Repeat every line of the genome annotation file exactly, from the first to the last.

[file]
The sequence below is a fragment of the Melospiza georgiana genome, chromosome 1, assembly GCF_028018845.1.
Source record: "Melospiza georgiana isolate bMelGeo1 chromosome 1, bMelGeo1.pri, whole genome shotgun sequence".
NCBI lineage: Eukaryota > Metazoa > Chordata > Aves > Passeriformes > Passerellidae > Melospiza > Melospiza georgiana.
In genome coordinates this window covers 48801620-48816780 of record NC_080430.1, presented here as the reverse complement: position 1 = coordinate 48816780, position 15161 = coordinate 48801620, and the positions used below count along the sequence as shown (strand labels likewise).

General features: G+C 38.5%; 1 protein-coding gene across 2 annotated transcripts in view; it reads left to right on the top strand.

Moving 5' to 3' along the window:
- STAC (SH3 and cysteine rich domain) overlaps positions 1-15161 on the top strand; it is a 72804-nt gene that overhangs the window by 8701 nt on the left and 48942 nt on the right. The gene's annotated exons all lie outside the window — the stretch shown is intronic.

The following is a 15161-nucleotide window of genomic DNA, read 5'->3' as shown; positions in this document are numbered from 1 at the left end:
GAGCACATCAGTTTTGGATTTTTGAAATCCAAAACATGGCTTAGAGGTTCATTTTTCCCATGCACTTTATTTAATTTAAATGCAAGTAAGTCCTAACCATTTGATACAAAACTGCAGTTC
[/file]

The sequence below is a fragment of the Melospiza georgiana genome, chromosome 1, assembly GCF_028018845.1.
Source record: "Melospiza georgiana isolate bMelGeo1 chromosome 1, bMelGeo1.pri, whole genome shotgun sequence".
NCBI lineage: Eukaryota > Metazoa > Chordata > Aves > Passeriformes > Passerellidae > Melospiza > Melospiza georgiana.
In genome coordinates this window covers 48801620-48816780 of record NC_080430.1, presented here as the reverse complement: position 1 = coordinate 48816780, position 15161 = coordinate 48801620, and the positions used below count along the sequence as shown (strand labels likewise).

General features: G+C 38.5%; 1 protein-coding gene across 2 annotated transcripts in view; it reads left to right on the top strand.

Moving 5' to 3' along the window:
- STAC (SH3 and cysteine rich domain) overlaps positions 1-15161 on the top strand; it is a 72804-nt gene that overhangs the window by 8701 nt on the left and 48942 nt on the right. The gene's annotated exons all lie outside the window — the stretch shown is intronic.

The following is a 15161-nucleotide window of genomic DNA, read 5'->3' as shown; positions in this document are numbered from 1 at the left end:
GAGCACATCAGTTTTGGATTTTTGAAATCCAAAACATGGCTTAGAGGTTCATTTTTCCCATGCACTTTATTTAATTTAAATGCAAGTAAGTCCTAACCATTTGATACAAAACTGCAGTTC